WASHINGTON — Satellite terminal and broadband service provider ViaSat Inc. upset incumbentTelecommunications Corp. July 21 to win a U.S. Army contract potentially worth $477 million for a satellite-based tracking system, but the losing bidder immediately announced plans to protest the award.
The Army chose Carlsbad, Calif.-based ViaSat to provide the satellite terminals, network infrastructure and bandwidth for the Blue Force Tracking (BFT)-2 program, according to a company press release. ViaSat received $37.7 million under the indefinite-delivery, indefinite-quantity contract’s first task order.
The Army and Marine Corps have been using the original BFT system, which provides troops and commanders with the locations of friendly forces on the battlefield, since 2003. Each of the deployed terminals uses a GPS receiver to determine its position and an L-band transceiver to send data back to the system via satellite. Prior to Blue Force Tracking, the military mostly relied on line-of-sight radios to relay position |information.
Northrop Grumman Mission Systems of Reston, Va., is the prime contractor for the BFT program and its follow-on, providing the battle management software and system integration functions. Comtech Telecommunications subsidiary Comtech Mobile Datacom of Germantown, Md., has provided BFT terminals and network capacity.
ViaSat’s winning bid for the BFT-2 contract was valued at $249.9 million, according to Comtech, which said in a July 21 press release that the proposal price was 50 percent lower than its offering.
“Given our proven performance during a war-time environment, the performance capability of our [BFT] transceiver and our belief that Comtech offers a lower overall program risk to the U.S. Army as well as other factors, we anticipate protesting the award given to the third party,” Fred Kornberg, chief executive of Comtech Telecommunications, said in the press release.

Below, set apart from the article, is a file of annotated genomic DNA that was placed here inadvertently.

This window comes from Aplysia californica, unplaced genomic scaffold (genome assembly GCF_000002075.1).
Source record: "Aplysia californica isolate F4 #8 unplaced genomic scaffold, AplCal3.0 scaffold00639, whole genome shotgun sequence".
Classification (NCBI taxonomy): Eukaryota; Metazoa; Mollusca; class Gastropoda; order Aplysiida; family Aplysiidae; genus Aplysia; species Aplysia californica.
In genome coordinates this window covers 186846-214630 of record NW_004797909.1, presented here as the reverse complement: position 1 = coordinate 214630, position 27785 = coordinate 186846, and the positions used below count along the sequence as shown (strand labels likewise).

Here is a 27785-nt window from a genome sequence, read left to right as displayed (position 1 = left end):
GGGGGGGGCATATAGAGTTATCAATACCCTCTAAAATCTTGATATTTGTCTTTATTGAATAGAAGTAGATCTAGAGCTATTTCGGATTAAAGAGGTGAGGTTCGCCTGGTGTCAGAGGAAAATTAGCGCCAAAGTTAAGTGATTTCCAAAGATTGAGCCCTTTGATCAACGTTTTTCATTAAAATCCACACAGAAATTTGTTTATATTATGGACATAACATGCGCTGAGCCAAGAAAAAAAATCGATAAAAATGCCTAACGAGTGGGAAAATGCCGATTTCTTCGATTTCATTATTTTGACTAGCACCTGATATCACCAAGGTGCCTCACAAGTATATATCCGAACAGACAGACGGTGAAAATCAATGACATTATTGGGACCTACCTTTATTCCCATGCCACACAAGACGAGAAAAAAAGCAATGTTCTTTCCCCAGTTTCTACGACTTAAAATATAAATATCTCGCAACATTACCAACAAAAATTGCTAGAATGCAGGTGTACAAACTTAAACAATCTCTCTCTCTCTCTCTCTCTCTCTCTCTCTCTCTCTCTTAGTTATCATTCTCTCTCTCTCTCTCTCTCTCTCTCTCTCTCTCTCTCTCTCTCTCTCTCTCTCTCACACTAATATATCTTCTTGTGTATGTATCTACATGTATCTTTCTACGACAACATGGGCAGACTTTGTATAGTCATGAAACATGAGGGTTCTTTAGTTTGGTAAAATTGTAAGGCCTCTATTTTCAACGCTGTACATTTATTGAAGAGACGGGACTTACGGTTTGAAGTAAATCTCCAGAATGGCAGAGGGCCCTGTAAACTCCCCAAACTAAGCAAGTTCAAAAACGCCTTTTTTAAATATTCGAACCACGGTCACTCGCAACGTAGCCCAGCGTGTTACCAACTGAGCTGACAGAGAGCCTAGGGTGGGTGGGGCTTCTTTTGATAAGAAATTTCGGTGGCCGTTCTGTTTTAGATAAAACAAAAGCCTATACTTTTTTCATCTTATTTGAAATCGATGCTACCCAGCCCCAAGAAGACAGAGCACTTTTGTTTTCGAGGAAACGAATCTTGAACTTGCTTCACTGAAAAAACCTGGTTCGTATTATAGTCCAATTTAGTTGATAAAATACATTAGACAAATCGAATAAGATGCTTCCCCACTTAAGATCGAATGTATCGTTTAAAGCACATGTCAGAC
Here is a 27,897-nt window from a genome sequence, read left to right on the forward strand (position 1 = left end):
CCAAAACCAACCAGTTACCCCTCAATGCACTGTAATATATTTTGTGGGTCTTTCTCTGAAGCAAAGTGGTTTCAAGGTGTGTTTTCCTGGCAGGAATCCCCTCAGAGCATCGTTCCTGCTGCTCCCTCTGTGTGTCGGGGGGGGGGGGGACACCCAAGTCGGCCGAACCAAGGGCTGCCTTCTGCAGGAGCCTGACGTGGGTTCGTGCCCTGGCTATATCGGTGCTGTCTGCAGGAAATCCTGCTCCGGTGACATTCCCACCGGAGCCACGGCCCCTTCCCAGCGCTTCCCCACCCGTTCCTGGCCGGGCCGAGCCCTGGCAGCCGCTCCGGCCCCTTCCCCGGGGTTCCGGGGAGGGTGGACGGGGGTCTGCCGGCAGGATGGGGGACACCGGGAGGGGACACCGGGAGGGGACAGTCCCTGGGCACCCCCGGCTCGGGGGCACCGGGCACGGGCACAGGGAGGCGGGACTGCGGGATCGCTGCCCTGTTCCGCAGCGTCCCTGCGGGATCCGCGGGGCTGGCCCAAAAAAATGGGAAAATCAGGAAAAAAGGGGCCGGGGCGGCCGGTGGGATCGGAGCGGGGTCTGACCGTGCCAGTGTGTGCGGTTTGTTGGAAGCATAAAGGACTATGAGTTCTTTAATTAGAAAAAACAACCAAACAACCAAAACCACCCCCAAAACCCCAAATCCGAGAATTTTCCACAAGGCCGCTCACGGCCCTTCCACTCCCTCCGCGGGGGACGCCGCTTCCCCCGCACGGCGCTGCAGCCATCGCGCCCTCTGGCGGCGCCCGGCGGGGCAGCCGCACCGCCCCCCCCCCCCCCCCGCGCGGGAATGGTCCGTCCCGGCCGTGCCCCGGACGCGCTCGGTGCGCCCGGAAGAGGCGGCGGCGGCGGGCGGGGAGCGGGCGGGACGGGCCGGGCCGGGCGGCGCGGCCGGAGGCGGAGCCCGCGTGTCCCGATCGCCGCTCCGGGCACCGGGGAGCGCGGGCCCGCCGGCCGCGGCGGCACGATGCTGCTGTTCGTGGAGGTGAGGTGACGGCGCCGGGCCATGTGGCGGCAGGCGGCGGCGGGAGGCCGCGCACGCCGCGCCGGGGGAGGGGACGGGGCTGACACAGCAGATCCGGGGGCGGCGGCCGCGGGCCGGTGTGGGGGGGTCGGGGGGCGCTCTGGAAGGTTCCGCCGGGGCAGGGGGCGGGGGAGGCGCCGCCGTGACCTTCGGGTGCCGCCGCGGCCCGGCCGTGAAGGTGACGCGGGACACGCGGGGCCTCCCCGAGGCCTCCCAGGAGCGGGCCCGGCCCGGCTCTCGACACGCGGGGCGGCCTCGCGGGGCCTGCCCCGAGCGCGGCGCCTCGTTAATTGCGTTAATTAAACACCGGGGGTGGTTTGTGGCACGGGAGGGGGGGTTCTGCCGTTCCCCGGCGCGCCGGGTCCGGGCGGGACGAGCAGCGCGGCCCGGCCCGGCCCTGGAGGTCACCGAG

ViaSat topping Comtech for the BFT-2 contract was a major surprise for a number of reasons, according to Chris Quilty, senior vice president with financial services firm Raymond James & Associates of St. Petersburg, Fla.
Contract incumbents are traditionally difficult to unseat, and Comtech was providing an essential capability to U.S. troops during a time of war, Quilty said in a July 21 interview. The 100,000 Comtech terminals deployed under the original BFT program will not be compatible with the ViaSat network and will thus become obsolete, he said.
“Prevailing wisdom said even at a higher cost, it would be worth buying from Comtech,” Quilty said.
Comtech’s BFT system is entirely proprietary, whereas ViaSat says its network is based on open Internet protocol standards. The decision to go with ViaSat may be indicative of the Army’s desire to move away from a proprietary system, but in effect the Army is just moving from one sole provider to another, Quilty said.
Comtech Telecommunications’ stock fell by nearly 32 percent in trading July 21 to close at $21.30. ViaSat’s stock rose by 5 percent to close at $35.08.